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Modeling R0 for Pathogens with Environmental Transmission: Animal Movements, Pathogen Populations, and Local Infectious Zones

1
Spatial Epidemiology and Ecology Research Laboratory, Department of Geography, University of Florida, 3141 Turlington Hall, Gainesville, FL 32611, USA
2
Emerging Pathogens Institute, University of Florida, 2055 Mowry Road, Gainesville, FL 32611, USA
3
Davis Genome Center, University of California, 451 Health Sciences Dr., Davis, CA 95616, USA
4
Department of Biology, University of Florida, Gainesville, FL 32611, USA
5
Department of Biological Sciences, State University of New York, 1400 Washington Avenue, Albany, NY 12222, USA
6
Quantitative Disease Ecology & Conservation Lab, Department of Geography, University of Florida, 3141 Turlington Hall, Gainesville, FL 32611, USA
7
School of Life Sciences, University of KwaZulu-Natal, Durban 4041, South Africa
8
School of Food and Agriculture, University of Maine, 5763 Rogers Hall, Room 210, Orono, ME 04469, USA
9
Department of Environmental Science, Policy, and Management, University of California, Berkeley, 130 Mulford Hall, Berkeley, CA 94720, USA
10
Centre for Ecological and Evolutionary Synthesis (CEES), Department of Biosciences, University of Oslo, P.O. Box 1066 Blindern, 0361 Oslo, Norway
11
School of Mathematical Sciences, University of KwaZulu-Natal, Durban 4041, South Africa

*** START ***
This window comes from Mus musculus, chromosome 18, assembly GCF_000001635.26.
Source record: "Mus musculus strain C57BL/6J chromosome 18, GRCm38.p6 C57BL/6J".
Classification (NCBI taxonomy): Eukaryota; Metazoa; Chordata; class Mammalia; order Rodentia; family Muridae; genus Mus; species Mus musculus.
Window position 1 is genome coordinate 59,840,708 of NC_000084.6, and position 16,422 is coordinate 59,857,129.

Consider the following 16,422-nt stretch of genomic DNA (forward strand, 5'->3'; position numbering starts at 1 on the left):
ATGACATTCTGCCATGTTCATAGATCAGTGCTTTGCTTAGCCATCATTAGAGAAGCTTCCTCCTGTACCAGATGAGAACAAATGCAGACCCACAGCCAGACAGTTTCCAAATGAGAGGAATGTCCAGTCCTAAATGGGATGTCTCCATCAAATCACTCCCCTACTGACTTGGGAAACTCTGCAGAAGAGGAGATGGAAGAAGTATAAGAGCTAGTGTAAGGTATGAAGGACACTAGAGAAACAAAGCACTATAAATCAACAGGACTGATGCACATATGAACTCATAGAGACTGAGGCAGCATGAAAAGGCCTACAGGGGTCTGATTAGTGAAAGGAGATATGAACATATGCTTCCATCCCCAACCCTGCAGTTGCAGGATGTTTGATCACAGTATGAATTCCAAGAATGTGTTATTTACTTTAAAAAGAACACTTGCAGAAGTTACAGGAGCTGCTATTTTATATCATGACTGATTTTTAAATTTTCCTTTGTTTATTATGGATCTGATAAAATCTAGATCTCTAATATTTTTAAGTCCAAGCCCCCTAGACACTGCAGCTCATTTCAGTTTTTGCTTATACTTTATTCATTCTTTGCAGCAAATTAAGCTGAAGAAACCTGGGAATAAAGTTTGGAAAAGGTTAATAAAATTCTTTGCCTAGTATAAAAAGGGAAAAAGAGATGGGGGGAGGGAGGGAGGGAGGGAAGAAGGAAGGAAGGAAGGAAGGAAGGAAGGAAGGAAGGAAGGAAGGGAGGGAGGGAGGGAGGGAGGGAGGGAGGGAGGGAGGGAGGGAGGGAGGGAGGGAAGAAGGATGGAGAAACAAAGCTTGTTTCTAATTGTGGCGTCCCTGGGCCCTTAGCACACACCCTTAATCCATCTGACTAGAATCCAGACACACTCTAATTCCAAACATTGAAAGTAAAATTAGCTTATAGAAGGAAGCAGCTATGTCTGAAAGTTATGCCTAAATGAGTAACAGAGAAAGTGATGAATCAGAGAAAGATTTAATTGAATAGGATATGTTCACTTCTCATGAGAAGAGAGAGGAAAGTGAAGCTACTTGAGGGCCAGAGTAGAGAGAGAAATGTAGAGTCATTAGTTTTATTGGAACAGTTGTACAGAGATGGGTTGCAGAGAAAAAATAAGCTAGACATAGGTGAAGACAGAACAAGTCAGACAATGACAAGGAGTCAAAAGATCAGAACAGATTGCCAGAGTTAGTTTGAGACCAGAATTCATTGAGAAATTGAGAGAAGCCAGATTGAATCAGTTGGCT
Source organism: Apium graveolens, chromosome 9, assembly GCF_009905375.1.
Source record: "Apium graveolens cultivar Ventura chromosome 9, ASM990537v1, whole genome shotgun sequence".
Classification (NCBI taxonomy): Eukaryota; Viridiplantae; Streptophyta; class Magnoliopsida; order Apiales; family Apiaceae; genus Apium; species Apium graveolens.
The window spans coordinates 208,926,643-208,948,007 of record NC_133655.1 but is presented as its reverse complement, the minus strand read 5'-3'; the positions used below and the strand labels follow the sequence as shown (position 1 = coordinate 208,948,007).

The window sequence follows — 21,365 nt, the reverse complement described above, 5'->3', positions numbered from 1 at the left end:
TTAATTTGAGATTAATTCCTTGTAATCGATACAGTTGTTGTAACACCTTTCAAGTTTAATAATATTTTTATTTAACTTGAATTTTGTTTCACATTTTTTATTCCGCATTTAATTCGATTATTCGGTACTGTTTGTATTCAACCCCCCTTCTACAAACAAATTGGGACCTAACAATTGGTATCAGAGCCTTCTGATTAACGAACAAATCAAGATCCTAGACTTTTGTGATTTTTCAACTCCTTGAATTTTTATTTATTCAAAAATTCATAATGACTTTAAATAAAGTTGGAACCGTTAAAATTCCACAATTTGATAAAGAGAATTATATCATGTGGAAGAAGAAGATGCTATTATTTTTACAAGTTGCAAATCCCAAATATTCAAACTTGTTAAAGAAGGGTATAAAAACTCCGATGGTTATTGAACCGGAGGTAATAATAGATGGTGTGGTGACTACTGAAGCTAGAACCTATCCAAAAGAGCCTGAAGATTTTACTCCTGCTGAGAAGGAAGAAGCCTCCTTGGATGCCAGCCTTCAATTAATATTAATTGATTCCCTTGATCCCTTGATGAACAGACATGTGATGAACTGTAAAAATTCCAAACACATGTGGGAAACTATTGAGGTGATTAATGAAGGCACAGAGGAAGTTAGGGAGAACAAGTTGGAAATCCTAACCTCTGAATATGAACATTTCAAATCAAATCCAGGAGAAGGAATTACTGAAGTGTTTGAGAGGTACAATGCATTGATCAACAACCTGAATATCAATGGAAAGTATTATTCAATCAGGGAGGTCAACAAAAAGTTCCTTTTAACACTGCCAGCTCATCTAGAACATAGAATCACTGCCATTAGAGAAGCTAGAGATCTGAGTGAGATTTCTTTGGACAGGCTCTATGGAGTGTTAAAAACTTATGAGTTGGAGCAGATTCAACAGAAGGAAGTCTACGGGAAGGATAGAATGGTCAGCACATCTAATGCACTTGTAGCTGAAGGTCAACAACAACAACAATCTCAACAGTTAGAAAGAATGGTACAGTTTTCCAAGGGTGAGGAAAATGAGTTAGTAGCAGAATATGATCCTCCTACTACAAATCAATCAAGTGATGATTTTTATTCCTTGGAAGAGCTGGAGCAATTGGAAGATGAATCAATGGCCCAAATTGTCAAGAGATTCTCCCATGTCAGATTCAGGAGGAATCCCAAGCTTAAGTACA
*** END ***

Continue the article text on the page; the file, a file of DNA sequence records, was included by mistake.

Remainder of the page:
*
Author to whom correspondence should be addressed.
These authors contributed equally to this work.
Current address: Norwegian Veterinary Institute, 0454 Oslo, Norway.
Int. J. Environ. Res. Public Health 2019, 16(6), 954; https://doi.org/10.3390/ijerph16060954
Received: 22 December 2018 / Revised: 4 March 2019 / Accepted: 7 March 2019 / Published: 17 March 2019
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Abstract

How a disease is transmitted affects our ability to determine R0, the average number of new cases caused by an infectious host at the onset of an epidemic. R0 becomes progressively more difficult to compute as transmission varies from directly transmitted diseases to diseases that are vector-borne to environmentally transmitted diseases. Pathogens responsible for diseases with environmental transmission are typically maintained in environmental reservoirs that exhibit a complex spatial distribution of local infectious zones (LIZs). Understanding host encounters with LIZs and pathogen persistence within LIZs is required for an accurate R0 and modeling these contacts requires an integrated geospatial and dynamical systems approach. Here we review how interactions between host and pathogen populations and environmental reservoirs are driven by landscape-level variables, and synthesize the quantitative framework needed to formulate outbreak response and disease control. View Full-Text
Keywords: basic reproductive number (R0); indirect disease transmission; disease emergence; disease control; pathogen spillover; animal movement basic reproductive number (R0); indirect disease transmission; disease emergence; disease control; pathogen spillover; animal movement
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Blackburn, J.K.; Ganz, H.H.; Ponciano, J.M.; Turner, W.C.; Ryan, S.J.; Kamath, P.; Cizauskas, C.; Kausrud, K.; Holt, R.D.; Stenseth, N.C.; Getz, W.M. Modeling R0 for Pathogens with Environmental Transmission: Animal Movements, Pathogen Populations, and Local Infectious Zones. Int. J. Environ. Res. Public Health 2019, 16, 954.

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